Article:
How Lana Del Rey Taught Me To Love My Tired Words and Wild Kingdoms

Right after my book sold, my agent asked if 55,000-65,000 words sounded good to me as a word count in the first step of negotiating my final contract.  In my head, I was like, "Girl, how many pages is that?" but I hate feeling like I'm some kind of big old dumb dumb so I quickly replied that this would be totally manageable and like, I could totally write more as needed. And this week when I surpassed 30,000 narrative words written that amounted to more than half-formed ideas and a handful of orphan metaphors, both of those things were still true. The artist at work.

But the other truth is, for the most part I don't know shit about shit and had absolutely no concept of how many words 55,000-65,000 really is in the context of a book. And because at my freelancing peak, I was publishing 4-6 stories a week that  came out to about 10,000 words total on average, I was like, "Shit, I'm going to finish this book in like a month and then go smoke cigarettes and wear leather in fuckin' Paris for the fall!"

La Tour Eiffel, etc.

But what I didn't take into account was that my freelance work is not thematically linked nor is it going to dwell inside a bound physical object that people invest more than eight minutes and zero dollars in. I produce at that volume to accommodate the metabolism of social media, not to live on someone's bookshelf or in their Kindle as a single work threaded together by well-established themes. I want people to want to share my book with their mom in a way I don't expect them to with my stories that have titles like, "The Dickonomics of Tinder."

As I worked on multiple essay drafts at once, I became acutely aware of my tendency to repeat the same metaphors and turns of phrase. As it turns out, there are just not that many fucking synonyms for "fragile" and "clumsy" can be used to describe everything from foreign words mixed in with one's tongue to the way a particular kind of woman stands still. Worst of all, I discovered some latent interest in restoring the monarchy because I want to describe everything (fucking everything) as some kind of kingdom. Wild kingdoms! Tastefully appointed kingdoms! Kingdoms in the valley of the shadow of death! It was like that time Oprah told everyone they got a car except I was handing out like, land and castles and standing armies.

Just as I was prepared to give up hope (not really, but this story needs an arc), I found deliverance in an angel.  Her name was Lana Del Rey and she cannot stop repeating herself to save her goddamn life.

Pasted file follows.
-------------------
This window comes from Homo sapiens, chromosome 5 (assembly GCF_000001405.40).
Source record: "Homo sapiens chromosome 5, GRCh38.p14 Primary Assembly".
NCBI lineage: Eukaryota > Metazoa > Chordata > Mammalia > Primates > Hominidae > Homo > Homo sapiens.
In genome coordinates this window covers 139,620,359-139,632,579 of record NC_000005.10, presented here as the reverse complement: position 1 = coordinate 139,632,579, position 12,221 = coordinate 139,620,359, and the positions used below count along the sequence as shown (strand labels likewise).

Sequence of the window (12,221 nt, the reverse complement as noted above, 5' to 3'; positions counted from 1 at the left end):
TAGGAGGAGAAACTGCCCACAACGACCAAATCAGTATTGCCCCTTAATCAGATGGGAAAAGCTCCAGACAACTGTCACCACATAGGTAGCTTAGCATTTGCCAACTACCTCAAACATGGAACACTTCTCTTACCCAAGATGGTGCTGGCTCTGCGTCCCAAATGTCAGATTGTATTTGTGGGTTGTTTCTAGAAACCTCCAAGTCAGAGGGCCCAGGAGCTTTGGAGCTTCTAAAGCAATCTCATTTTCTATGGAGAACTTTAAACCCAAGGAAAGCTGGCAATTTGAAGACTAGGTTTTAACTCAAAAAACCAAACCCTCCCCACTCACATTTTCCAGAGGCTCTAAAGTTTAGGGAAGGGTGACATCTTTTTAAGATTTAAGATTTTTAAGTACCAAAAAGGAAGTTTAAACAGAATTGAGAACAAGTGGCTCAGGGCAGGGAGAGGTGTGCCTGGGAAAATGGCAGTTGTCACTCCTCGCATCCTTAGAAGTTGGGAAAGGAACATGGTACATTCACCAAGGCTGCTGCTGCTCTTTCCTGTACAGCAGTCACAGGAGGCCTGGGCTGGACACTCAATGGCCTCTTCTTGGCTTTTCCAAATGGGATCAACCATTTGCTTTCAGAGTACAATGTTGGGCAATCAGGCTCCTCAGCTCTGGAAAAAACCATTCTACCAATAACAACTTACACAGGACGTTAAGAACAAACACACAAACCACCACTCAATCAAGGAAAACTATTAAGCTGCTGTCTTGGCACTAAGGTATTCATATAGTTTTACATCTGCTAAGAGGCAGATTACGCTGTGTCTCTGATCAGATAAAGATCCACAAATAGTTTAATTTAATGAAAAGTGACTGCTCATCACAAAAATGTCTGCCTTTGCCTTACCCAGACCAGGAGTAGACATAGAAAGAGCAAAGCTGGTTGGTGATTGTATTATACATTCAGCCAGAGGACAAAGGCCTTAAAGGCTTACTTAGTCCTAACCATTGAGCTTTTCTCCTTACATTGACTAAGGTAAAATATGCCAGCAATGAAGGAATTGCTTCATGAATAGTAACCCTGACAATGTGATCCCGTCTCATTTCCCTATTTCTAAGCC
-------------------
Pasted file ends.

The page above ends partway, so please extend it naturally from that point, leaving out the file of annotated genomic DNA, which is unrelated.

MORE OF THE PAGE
An article in The Verge about the lyrical universe of Del Ray reads:

To be a fan of, or even just have a healthy interest in Lana Del Rey is to enter a world and mythology every bit as dense and geekable as something by George R. R. Martin. Since breaking out in 2011 with her langorous first hit "Video Games," the aggressively self-styled singer songwriter has gained legions of fans, many of whom are inspired and egged on by the foggy relationship between her lyrical truths and biographical facts. Blue hydrangeas are the dizzying Carcosa-spirals of Lana Del Rey fandom.

I was like, "You had me at dense mythology and aggressively self-styled and foggy relationships!"

A guide at NYMag from 2014 actually delves into an exhaustive guide to how much she repeats herself. Like, girl cannot stop talking about Elvis or her own death or blue hydrangeas or America or dads ( in all their glorious forms). Here are four gifs that kind of sum up her catalog nicely:

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I mean, Lana Del Rey is problematic as hell but her music doesn't sound like something coming from a one-trick lyrical pony. These references create history and texture, placing her songs  in the ecosystems of her evolving but persistent obsessions and the sustained physical presence of certain objects. When you think about it, it ends up seeming strange that other artists aren't repeating themselves as often. Are there environments so fleeting, their moods so fleeting?

Now, I am well-aware that pop records are not essay collections and that my mileage may vary. I do believe in rigorous reflection on word choices and that I should actively expand my linguistic horizons. But I am also the most consistent presence in my book and if I related to the subjects and people I explore therein in the language of magic and monarchy, then it would be dishonest to go pillaging in the depths of the English language and shoving clever metaphors into stories where they don't belong.